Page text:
My role at Learning Pool is a hard one to define exactly. A couple of weeks ago, we had a big company meeting where everyone got together to discuss the last year’s efforts, and what we want to achieve in 10/11.
At one point Paul asked everyone in the room to raise their hands if they knew what I did for the company. I don’t think anyone raised their hands. I know I didn’t.
That’s ok, though, and I stood up and rather incoherently tried to explain it all. I don’t think I did a great job, but I do think I managed to get across that it isn’t just about going to conferences.
My job title is Community Evangelist, and the first thing to say is that I’m not a Technology Evangelist. The role of technology evangelist is a pretty well established one in the techie sphere, pioneered by Guy Kawasaki at Apple in the 80s. Robert Scoble fulfilled a similar role for Microsoft in the mid-noughties.
This is important, because I’m a newcomer to Learning Pool’s core technology, based on Moodle, and would probably be a pretty terrible evangelist for it. Not only that, but my actual technical knowledge is sketchy at best, and I’m as good an example as any that a little knowledge can be a very dangerous thing.
Instead of technology, my focus is people – as individuals, members of communities of practice or interest, and organisations. My aim is to promote the behaviour and culture of the internet: collaboration, openness, generosity, curiosity.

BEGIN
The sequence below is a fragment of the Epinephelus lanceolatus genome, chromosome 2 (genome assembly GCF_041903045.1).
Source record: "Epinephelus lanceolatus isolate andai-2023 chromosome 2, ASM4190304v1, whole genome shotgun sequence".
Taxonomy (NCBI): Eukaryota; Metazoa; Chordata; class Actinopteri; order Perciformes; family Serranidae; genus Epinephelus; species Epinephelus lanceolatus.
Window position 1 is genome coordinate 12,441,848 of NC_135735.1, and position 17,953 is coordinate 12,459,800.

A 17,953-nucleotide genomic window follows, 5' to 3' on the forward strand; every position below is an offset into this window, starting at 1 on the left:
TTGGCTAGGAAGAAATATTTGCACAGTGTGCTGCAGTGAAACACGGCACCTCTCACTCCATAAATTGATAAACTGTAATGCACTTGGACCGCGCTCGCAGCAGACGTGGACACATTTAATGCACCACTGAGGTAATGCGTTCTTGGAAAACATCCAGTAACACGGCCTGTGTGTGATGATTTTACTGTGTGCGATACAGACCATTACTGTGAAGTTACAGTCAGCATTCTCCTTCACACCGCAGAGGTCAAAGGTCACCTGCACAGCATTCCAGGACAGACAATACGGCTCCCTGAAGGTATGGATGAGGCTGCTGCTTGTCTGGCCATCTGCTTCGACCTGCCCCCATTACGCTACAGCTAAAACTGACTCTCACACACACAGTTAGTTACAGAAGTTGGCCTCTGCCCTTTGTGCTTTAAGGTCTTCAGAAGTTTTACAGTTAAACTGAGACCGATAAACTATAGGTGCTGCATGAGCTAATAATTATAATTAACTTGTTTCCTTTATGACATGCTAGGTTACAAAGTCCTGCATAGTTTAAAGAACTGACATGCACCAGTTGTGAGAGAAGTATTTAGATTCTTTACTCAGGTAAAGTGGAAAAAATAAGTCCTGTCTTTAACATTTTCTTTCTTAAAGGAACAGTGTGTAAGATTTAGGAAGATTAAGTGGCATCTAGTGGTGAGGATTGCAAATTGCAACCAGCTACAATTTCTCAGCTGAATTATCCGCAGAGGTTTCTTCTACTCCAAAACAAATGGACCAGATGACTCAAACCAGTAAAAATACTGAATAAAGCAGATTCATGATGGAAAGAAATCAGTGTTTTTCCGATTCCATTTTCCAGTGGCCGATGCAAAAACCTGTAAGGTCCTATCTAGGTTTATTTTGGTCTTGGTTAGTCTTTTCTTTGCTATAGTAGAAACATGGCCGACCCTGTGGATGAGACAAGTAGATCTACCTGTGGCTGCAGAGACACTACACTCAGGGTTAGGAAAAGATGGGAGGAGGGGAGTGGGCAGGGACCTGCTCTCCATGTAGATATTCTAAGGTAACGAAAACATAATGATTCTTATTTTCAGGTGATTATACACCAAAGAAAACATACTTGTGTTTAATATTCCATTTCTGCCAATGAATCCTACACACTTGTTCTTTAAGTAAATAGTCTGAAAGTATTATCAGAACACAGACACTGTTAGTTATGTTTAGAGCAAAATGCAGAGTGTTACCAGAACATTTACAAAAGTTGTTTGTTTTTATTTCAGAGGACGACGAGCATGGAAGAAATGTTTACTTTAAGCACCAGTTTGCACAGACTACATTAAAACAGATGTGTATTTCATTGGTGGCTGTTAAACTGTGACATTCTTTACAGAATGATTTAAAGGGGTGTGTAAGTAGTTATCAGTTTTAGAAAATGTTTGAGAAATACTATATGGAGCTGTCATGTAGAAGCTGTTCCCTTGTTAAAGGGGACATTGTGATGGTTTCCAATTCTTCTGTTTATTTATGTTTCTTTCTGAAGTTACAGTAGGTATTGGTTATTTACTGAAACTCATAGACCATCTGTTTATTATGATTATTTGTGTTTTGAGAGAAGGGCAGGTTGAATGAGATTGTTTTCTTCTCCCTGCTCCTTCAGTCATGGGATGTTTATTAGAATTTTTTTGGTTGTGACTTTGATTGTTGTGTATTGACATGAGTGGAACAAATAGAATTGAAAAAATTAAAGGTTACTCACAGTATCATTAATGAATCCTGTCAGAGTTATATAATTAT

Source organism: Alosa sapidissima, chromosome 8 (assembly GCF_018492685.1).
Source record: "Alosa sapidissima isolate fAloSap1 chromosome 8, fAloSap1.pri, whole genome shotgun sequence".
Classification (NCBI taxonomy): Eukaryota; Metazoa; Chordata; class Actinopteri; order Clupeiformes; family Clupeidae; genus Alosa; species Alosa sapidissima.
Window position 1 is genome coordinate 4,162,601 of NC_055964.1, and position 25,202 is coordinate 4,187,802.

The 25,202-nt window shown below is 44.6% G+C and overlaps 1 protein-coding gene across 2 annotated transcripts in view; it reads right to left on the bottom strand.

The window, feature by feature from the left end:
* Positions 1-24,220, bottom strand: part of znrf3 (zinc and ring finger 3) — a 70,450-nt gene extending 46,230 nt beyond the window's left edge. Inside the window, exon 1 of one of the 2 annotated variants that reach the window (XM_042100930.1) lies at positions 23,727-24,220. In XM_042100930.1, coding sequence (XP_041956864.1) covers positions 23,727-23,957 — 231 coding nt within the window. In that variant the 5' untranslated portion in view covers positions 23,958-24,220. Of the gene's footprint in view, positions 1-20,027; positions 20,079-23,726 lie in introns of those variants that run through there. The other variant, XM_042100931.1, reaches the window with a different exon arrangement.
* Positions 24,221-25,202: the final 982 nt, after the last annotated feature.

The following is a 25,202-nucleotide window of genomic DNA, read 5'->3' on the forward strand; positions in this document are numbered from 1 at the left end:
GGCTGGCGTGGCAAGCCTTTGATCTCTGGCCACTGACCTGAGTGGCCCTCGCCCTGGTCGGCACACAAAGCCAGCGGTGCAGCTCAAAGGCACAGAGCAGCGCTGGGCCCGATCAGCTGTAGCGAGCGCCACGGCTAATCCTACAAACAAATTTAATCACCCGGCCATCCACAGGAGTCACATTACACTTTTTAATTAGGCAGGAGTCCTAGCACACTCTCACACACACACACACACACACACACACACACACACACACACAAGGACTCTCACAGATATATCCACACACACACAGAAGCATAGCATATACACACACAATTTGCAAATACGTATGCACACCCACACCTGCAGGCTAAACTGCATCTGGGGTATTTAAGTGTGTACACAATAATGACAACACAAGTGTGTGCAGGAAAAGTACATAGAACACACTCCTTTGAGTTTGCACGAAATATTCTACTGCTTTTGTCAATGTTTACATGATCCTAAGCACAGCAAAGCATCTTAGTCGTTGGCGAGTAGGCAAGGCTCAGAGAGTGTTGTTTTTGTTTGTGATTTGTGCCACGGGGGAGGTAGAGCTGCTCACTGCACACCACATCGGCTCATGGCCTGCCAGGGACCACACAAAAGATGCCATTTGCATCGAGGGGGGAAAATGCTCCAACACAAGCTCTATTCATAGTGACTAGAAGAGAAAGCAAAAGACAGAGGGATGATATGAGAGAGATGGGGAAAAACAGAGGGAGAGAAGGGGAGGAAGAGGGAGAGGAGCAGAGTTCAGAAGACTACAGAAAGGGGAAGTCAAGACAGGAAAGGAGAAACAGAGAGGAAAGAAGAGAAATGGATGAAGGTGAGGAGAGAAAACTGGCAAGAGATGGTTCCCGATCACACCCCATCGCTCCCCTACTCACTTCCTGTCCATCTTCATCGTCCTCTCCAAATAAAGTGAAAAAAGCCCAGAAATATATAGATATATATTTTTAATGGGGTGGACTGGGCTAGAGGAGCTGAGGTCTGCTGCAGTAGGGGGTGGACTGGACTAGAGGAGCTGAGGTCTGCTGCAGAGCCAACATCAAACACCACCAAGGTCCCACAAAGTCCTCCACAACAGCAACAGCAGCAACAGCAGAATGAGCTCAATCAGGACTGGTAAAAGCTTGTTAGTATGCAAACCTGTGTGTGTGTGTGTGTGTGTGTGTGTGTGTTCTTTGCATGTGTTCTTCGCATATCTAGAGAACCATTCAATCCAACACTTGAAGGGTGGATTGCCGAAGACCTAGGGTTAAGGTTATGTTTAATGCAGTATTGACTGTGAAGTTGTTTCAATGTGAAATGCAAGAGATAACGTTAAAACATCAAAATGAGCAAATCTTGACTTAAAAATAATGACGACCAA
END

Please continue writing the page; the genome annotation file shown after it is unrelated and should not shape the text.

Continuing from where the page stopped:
So what do I actually do?
- Well, I do go to conferences. I speak at them, sit and listen at them, wander around chatting to people at them. I collect business cards, I give out my own. I enthuse about the wonders of the internet and what it can do for people and organisations.
- I also turn up at organisations, like Councils – occasionally invited – to talk to groups of people, whether management teams or whole departments about the work we do and why it’s important
- I manage communities. This will be really important once the new LP website is launched, which will be full of online networking goodness. Encouraging participation, getting more people to join, providing real value for both members and for the company.